Mesenchymal stem cell (MSC) therapy has shown tremendous promise for enabling heart tissue repair after ischemic injury. The therapeutic effects of stem cells are mediated by paracrine factors. Several studies illustrate that exosomes (EXO) derived from stem cells play a critical role in stem cell mediated therapy of ischemic myocardium via increasing angiogenesis. From the translational perspective, EXO have greater salutary therapeutic effects than whole cells: EXO have fewer potential adverse effects, less immune rejection, are more amenable to manipulation, and EXO cargo can be modified by preconditioning or genetic manipulation. GATA- 4, a cardiac transcription factor, promotes cardiac morphogenesis, extends cardiomyocyte (CM) survival and preserves cardiac function via regulating various bioactive molecules and activating cardiac protective miRs. Our published data indicate that MSC overexpressing GATA-4 (MSCGATA-4) increase MSC survival, protect native CM and promote angiogenesis, compared to vector-transfect MSC (MSCnull). EXO derived from EXO derived from GATA-4 overexpressing GATA-4 (ExoGATA-4) are more efficient than EXO from vector-transfected MSC (Exonull) in protecting CM from ischemic injury. In our pilot study, ExoGATA-4 are enriched with pro-angiogenic miRs, which regulate vascularization. ExoGATA-4 downregulate the expression of thrombospondin 1, a well-known endogenous inhibitor of neovascularization. The overarching goal of this project is to exploit effectiveness of GATA-4 conferred EXO than the ordinary EXO in repairable effects of ExoGATA-4. Our central hypothesis is that the ExoGATA-4 are enriched with pro-angiogenic miRs and proteins that are transferred into recipient cells and active multiple signaling pathways, leading to angiogenesis and cardiac repair.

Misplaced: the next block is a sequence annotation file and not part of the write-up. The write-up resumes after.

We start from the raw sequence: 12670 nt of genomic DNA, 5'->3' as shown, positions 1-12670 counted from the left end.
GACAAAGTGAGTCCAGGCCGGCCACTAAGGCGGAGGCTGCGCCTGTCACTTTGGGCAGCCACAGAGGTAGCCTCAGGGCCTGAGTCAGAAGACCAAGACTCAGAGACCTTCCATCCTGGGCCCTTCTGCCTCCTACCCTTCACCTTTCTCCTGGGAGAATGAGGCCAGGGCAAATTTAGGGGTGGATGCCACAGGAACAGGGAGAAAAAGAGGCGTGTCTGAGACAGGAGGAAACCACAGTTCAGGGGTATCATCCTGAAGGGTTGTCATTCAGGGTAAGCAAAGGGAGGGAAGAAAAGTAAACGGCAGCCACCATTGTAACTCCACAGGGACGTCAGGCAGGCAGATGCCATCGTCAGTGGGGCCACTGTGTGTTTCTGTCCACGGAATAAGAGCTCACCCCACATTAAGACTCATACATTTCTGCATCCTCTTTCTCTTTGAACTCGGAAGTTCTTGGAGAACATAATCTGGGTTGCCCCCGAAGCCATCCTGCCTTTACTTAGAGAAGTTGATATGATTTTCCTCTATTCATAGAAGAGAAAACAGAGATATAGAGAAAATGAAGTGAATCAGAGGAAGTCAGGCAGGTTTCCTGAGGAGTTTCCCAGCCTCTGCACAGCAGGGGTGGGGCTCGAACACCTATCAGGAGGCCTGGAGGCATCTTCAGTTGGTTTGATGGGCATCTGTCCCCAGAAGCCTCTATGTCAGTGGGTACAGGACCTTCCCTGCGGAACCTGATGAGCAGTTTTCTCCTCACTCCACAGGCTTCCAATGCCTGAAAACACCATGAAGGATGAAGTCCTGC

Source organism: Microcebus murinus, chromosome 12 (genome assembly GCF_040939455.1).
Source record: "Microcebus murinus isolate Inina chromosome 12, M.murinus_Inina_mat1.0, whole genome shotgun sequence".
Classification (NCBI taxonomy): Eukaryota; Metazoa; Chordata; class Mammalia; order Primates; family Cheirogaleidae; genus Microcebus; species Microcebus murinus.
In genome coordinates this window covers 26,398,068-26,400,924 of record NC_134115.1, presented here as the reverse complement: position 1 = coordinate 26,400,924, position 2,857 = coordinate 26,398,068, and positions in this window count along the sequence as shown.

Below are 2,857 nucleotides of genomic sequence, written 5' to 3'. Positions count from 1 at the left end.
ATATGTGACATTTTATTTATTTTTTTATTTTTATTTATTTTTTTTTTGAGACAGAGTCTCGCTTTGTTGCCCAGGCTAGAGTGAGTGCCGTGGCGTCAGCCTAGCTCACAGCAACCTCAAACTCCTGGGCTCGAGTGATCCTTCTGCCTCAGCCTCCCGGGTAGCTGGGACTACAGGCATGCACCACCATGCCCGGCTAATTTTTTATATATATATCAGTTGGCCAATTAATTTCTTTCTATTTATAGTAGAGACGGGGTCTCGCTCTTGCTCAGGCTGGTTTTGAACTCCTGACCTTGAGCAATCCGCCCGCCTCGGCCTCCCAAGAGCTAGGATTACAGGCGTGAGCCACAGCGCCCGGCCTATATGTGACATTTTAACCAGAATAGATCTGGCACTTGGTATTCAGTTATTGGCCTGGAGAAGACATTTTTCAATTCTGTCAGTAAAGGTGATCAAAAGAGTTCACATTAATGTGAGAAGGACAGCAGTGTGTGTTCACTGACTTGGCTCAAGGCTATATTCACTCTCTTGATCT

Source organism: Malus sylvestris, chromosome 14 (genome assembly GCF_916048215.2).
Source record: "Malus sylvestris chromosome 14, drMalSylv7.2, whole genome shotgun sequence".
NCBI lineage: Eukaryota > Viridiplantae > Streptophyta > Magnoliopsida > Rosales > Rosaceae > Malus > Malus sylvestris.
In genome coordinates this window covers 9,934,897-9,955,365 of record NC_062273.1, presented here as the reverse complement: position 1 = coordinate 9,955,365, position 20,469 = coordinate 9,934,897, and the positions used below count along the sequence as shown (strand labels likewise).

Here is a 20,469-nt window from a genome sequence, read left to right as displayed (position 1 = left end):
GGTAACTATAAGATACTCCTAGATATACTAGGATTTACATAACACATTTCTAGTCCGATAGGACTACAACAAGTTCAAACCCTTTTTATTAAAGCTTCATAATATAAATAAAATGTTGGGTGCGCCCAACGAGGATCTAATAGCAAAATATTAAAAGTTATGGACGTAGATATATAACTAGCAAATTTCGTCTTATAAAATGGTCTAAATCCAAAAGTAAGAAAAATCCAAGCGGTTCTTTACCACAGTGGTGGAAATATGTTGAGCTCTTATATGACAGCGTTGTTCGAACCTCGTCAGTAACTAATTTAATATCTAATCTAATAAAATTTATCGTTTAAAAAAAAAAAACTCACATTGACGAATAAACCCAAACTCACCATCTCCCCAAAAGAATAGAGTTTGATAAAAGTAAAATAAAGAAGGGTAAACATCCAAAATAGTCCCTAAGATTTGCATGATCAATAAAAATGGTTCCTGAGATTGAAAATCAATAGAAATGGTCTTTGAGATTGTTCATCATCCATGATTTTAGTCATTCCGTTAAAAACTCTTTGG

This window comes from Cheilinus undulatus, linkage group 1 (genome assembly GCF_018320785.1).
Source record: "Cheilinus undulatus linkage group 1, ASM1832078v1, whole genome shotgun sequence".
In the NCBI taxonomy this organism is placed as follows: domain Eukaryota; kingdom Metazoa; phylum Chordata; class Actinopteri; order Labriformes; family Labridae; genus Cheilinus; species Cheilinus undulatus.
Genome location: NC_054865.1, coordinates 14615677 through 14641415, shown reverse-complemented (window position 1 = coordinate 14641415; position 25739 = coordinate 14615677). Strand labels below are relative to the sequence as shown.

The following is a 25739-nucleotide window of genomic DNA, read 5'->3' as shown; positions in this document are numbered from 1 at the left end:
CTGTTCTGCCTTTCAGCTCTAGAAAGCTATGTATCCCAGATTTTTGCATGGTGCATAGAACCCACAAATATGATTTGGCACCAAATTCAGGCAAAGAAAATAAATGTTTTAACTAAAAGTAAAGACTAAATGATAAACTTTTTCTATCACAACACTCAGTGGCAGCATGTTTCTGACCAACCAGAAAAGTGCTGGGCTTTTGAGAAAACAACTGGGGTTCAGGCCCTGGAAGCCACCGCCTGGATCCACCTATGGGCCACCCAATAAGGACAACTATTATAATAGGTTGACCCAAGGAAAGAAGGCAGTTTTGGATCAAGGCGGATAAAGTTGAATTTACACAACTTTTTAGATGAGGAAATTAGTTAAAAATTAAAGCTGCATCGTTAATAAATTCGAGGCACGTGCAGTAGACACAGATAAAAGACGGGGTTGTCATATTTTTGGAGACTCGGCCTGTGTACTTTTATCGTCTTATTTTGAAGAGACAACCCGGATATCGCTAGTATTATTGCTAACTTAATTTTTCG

Three Specific Aims are proposed:
Aim 1, to determine the role of miRs carried by EXO in response to GATA-4 transfection.
Aim 2, to demonstrate if the transferred bioactive molecules play a critical role in ExoGATA-4 mediated angiogenesis.
Aim 3, to test the hypothesis that EXO derived from GATA-4 overexpressing MSCs are more effective than that from vector-transfected MSCs in promoting angiogenesis and myocardial regeneration. The proposed studies are innovative because no previous study has systematically examined the effectiveness of ExoGATA-4, with particular focus on the efficacy of EXO mediated angiogenesis and ischemic heart repair following systemic administration. Intravenous injection offers the advantage of enabling repeated treatments without the stress of repeated intramyocardial injections. The proposed study is highly significant because it will evaluate the concept that the effectiveness of cellular therapy can be reproduced by cell-free EXO and will explore this new modality for future clinical application by intravenous administration. This project will be the first systematic effort aimed at developing a completely new strategy in use of EXO administration in lieu of cells, which would revolutionize cell therapy. The outcome will offer a transformative validation and guide translational research and putative therapies based on enhanced angiogenic properties of EXO from genome-edited MSCs. 1

Public Health Relevance

This project aims to study if smarter small vesicles released from the genome-edited stem cells will extraordinarily promote blood vessel formation, resulting in repair of damaged heart via delivering the enriched pro-angiogenic molecules. The success of the proposed project will explore a new paradigm for highly effective therapy of ischemic heart disease with stem cell products.

National Institute of Health (NIH)
National Heart, Lung, and Blood Institute (NHLBI)
Research Project (R01)
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Special Emphasis Panel (ZRG1)
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Wong, Renee P
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University of Cincinnati
Schools of Medicine
United States
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